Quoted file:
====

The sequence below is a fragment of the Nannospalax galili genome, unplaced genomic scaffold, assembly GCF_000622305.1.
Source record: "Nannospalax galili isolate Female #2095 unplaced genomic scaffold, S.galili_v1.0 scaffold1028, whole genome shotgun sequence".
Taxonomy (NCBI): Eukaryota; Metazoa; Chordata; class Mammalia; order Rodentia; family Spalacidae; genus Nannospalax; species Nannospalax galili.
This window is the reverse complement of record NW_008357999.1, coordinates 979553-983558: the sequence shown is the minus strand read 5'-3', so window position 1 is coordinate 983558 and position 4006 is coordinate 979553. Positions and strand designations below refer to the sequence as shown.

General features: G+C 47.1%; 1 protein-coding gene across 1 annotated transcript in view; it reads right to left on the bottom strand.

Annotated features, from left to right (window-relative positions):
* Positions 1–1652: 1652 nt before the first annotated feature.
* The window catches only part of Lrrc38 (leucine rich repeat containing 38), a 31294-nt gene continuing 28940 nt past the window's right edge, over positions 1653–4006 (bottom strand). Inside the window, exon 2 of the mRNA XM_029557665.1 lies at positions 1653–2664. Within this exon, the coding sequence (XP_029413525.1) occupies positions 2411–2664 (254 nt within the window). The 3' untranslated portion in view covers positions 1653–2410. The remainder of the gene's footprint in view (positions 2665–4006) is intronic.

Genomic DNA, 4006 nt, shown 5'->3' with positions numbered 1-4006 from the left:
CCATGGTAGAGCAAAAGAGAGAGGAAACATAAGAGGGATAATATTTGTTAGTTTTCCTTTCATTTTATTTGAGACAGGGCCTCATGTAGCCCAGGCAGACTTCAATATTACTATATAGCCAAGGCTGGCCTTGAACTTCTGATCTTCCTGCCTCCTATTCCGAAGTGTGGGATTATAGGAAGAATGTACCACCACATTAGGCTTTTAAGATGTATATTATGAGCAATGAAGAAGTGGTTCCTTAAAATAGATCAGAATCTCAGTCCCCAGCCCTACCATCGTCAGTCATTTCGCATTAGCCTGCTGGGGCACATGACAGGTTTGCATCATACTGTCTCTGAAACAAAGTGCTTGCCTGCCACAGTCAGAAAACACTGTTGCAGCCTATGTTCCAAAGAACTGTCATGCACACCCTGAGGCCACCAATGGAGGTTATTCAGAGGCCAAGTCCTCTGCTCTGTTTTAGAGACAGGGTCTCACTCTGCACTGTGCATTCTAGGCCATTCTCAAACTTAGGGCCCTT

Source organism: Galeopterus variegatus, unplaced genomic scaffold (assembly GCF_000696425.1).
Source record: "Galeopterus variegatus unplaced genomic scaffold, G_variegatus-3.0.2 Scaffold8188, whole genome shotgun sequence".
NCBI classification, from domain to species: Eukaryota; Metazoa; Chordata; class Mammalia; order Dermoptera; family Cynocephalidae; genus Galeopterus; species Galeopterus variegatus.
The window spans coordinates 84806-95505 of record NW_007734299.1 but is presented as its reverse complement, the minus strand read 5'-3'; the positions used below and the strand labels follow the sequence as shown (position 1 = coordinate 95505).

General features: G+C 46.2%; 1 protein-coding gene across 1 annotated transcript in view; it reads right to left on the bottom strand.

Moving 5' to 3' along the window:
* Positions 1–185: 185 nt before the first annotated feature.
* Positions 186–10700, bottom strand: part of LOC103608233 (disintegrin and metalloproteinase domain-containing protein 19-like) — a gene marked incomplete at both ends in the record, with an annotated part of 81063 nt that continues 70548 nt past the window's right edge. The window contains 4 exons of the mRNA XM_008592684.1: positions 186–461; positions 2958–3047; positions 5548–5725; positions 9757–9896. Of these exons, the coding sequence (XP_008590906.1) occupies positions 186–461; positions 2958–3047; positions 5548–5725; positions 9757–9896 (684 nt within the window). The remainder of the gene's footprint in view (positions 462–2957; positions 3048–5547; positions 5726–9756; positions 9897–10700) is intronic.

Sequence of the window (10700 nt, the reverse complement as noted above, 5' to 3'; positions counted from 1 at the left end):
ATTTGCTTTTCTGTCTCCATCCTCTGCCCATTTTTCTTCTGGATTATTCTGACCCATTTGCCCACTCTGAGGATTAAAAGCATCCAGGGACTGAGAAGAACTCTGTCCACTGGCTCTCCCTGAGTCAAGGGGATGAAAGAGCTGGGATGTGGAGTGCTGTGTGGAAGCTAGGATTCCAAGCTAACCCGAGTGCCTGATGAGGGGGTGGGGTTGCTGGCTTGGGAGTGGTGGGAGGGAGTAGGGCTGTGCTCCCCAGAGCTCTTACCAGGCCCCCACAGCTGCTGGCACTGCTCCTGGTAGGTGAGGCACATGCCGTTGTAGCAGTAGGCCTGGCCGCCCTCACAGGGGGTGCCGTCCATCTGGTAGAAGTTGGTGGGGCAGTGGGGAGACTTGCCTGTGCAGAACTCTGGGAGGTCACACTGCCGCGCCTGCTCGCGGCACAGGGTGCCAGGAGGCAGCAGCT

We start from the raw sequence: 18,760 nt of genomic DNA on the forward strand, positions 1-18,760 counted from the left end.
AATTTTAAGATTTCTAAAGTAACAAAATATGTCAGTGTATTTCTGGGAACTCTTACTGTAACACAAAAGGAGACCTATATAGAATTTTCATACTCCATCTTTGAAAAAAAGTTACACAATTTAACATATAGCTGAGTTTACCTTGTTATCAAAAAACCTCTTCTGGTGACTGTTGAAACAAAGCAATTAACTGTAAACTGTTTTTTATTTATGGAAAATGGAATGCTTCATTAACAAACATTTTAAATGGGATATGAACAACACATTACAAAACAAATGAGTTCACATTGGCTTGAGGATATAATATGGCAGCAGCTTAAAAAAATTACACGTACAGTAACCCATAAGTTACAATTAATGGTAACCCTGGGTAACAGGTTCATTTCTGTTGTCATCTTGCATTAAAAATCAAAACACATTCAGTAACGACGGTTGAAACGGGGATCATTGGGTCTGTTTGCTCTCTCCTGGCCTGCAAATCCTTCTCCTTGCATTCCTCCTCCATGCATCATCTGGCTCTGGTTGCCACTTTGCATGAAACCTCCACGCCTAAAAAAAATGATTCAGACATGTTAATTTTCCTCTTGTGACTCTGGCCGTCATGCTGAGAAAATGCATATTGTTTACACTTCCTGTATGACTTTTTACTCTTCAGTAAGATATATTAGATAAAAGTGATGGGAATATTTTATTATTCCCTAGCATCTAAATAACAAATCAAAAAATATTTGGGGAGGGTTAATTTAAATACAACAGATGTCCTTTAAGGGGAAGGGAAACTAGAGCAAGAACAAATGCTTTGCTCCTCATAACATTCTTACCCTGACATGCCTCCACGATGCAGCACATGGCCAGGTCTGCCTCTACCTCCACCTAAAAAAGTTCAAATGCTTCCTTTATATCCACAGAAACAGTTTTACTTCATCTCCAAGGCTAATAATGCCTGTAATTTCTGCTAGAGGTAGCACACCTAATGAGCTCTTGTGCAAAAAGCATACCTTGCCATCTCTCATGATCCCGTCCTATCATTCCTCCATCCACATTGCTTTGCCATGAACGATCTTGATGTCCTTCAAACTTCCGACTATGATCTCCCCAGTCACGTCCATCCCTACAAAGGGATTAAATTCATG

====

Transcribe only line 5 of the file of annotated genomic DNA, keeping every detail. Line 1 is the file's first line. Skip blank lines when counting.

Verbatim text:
General features: G+C 47.1%; 1 protein-coding gene across 1 annotated transcript in view; it reads right to left on the bottom strand.